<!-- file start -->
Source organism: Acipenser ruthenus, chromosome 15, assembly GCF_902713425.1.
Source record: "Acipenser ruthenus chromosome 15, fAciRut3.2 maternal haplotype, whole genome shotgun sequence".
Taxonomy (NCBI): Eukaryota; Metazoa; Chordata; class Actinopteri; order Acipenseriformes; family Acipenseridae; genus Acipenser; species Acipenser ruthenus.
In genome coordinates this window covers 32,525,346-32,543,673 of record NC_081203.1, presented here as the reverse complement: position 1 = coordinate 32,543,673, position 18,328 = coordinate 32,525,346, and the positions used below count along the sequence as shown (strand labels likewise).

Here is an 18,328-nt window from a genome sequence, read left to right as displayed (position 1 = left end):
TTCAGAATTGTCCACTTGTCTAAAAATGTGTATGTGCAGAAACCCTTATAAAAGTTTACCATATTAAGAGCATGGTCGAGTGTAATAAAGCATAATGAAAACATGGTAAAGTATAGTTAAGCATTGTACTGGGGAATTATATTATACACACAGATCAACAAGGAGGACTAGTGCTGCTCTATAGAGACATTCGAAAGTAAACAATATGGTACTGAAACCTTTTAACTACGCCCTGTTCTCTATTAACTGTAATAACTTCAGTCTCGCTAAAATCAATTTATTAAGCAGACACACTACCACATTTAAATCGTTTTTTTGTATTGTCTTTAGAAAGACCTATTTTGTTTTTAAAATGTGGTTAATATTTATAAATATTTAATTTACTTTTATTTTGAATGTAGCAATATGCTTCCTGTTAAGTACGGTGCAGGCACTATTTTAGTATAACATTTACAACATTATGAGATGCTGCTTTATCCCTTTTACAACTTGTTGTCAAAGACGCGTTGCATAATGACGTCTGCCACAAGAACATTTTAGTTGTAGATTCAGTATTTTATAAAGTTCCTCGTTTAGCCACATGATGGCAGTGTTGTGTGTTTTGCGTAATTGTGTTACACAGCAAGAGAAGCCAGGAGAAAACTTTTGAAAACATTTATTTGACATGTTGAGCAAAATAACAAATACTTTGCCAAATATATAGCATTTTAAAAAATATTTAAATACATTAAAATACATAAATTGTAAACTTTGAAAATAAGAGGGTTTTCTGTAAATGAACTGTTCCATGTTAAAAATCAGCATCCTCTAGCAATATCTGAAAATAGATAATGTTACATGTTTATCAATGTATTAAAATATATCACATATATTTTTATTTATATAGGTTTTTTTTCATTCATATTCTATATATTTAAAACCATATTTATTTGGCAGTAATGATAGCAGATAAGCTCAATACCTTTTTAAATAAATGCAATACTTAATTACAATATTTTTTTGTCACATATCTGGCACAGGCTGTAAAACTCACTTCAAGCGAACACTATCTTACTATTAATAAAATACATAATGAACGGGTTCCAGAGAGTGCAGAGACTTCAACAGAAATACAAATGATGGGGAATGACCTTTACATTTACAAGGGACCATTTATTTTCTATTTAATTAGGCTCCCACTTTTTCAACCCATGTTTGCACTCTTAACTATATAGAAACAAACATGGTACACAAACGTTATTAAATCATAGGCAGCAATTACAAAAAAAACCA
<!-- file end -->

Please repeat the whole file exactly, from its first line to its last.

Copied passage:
Source organism: Acipenser ruthenus, chromosome 15, assembly GCF_902713425.1.
Source record: "Acipenser ruthenus chromosome 15, fAciRut3.2 maternal haplotype, whole genome shotgun sequence".
Taxonomy (NCBI): Eukaryota; Metazoa; Chordata; class Actinopteri; order Acipenseriformes; family Acipenseridae; genus Acipenser; species Acipenser ruthenus.
In genome coordinates this window covers 32,525,346-32,543,673 of record NC_081203.1, presented here as the reverse complement: position 1 = coordinate 32,543,673, position 18,328 = coordinate 32,525,346, and the positions used below count along the sequence as shown (strand labels likewise).

Here is an 18,328-nt window from a genome sequence, read left to right as displayed (position 1 = left end):
TTCAGAATTGTCCACTTGTCTAAAAATGTGTATGTGCAGAAACCCTTATAAAAGTTTACCATATTAAGAGCATGGTCGAGTGTAATAAAGCATAATGAAAACATGGTAAAGTATAGTTAAGCATTGTACTGGGGAATTATATTATACACACAGATCAACAAGGAGGACTAGTGCTGCTCTATAGAGACATTCGAAAGTAAACAATATGGTACTGAAACCTTTTAACTACGCCCTGTTCTCTATTAACTGTAATAACTTCAGTCTCGCTAAAATCAATTTATTAAGCAGACACACTACCACATTTAAATCGTTTTTTTGTATTGTCTTTAGAAAGACCTATTTTGTTTTTAAAATGTGGTTAATATTTATAAATATTTAATTTACTTTTATTTTGAATGTAGCAATATGCTTCCTGTTAAGTACGGTGCAGGCACTATTTTAGTATAACATTTACAACATTATGAGATGCTGCTTTATCCCTTTTACAACTTGTTGTCAAAGACGCGTTGCATAATGACGTCTGCCACAAGAACATTTTAGTTGTAGATTCAGTATTTTATAAAGTTCCTCGTTTAGCCACATGATGGCAGTGTTGTGTGTTTTGCGTAATTGTGTTACACAGCAAGAGAAGCCAGGAGAAAACTTTTGAAAACATTTATTTGACATGTTGAGCAAAATAACAAATACTTTGCCAAATATATAGCATTTTAAAAAATATTTAAATACATTAAAATACATAAATTGTAAACTTTGAAAATAAGAGGGTTTTCTGTAAATGAACTGTTCCATGTTAAAAATCAGCATCCTCTAGCAATATCTGAAAATAGATAATGTTACATGTTTATCAATGTATTAAAATATATCACATATATTTTTATTTATATAGGTTTTTTTTCATTCATATTCTATATATTTAAAACCATATTTATTTGGCAGTAATGATAGCAGATAAGCTCAATACCTTTTTAAATAAATGCAATACTTAATTACAATATTTTTTTGTCACATATCTGGCACAGGCTGTAAAACTCACTTCAAGCGAACACTATCTTACTATTAATAAAATACATAATGAACGGGTTCCAGAGAGTGCAGAGACTTCAACAGAAATACAAATGATGGGGAATGACCTTTACATTTACAAGGGACCATTTATTTTCTATTTAATTAGGCTCCCACTTTTTCAACCCATGTTTGCACTCTTAACTATATAGAAACAAACATGGTACACAAACGTTATTAAATCATAGGCAGCAATTACAAAAAAAACCA